TAMID, a business organization that aims to provide college students with hands-on consulting and investing experience, recently hosted an event in which three startup companies led by UC Santa Barbara students competed to win $2,300 in cash prize.
TAMID held their first TAMID Tank May 9 in the Corwin Pavilion, which had a similar format to that of the ABC television show, “Shark Tank.” The developers of the startups presented their projects in front of three judges, who were all experienced venture capitalists.
The first TAMID Tank was held three years ago at Queens College in New York City by several TAMID chapters, according to Mordi Shadpour, a second-year philosophy and linguistics double major and president of the UCSB chapter of TAMID.
Other TAMID chapters have since gone on to host TAMID Tanks as well, such as the chapters in USC and the University of Miami.
“This kind of event gives students a chance to pitch in front of all of their friends and get access to actual investors, which is hard for students like us to get,” Shadpour said. “It also inspires other students to go out there and make something out of their own ideas.”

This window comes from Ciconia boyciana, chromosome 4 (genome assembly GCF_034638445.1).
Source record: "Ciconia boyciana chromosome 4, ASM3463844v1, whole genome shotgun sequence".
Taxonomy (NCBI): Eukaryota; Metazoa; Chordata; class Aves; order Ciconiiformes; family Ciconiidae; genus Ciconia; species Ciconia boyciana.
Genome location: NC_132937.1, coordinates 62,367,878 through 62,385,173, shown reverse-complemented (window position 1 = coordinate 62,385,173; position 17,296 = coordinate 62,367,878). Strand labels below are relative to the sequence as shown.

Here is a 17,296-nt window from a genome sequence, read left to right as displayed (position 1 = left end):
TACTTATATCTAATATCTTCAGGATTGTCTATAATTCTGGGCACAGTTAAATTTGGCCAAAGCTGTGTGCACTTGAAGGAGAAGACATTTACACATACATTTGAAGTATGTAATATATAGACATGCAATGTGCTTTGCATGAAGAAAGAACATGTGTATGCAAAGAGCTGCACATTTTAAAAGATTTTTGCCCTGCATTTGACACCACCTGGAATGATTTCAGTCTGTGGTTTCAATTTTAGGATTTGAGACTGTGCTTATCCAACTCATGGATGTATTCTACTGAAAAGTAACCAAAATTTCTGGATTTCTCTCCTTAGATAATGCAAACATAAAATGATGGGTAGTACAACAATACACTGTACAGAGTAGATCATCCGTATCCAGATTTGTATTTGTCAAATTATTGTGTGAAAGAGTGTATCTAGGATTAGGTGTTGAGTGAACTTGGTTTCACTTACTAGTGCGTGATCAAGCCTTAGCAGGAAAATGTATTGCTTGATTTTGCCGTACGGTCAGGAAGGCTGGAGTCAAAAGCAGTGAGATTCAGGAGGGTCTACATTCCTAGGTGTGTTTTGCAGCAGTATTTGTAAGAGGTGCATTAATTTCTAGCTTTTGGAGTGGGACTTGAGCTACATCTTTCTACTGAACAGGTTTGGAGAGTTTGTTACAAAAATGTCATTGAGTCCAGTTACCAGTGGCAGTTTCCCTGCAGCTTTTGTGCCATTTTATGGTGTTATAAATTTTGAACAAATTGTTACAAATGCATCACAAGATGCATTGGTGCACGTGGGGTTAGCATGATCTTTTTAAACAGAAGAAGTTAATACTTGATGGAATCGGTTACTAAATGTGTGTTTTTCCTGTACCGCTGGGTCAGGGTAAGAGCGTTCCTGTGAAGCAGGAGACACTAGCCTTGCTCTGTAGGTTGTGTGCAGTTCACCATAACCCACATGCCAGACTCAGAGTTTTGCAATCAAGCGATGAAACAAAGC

Shadpour, along with other members of the UCSB TAMID chapter, began working on the logistics and funding of putting on TAMID Tank at UCSB during Fall Quarter 2017.
They also began spreading word of the application process through several ways, such as informing the UCSB professional fraternities, associations and societies on campus, making pitches in Technology Management Program classes, sending out emails to various departments and paying for Facebook ads.
From the initial 40 applications that TAMID received, about five to 10 were dropped early in the process due to them being either non serious or incomplete, according to Shadpour. The remaining applications were then scrutinized, with interviews of the applicants being conducted throughout winter and spring quarters.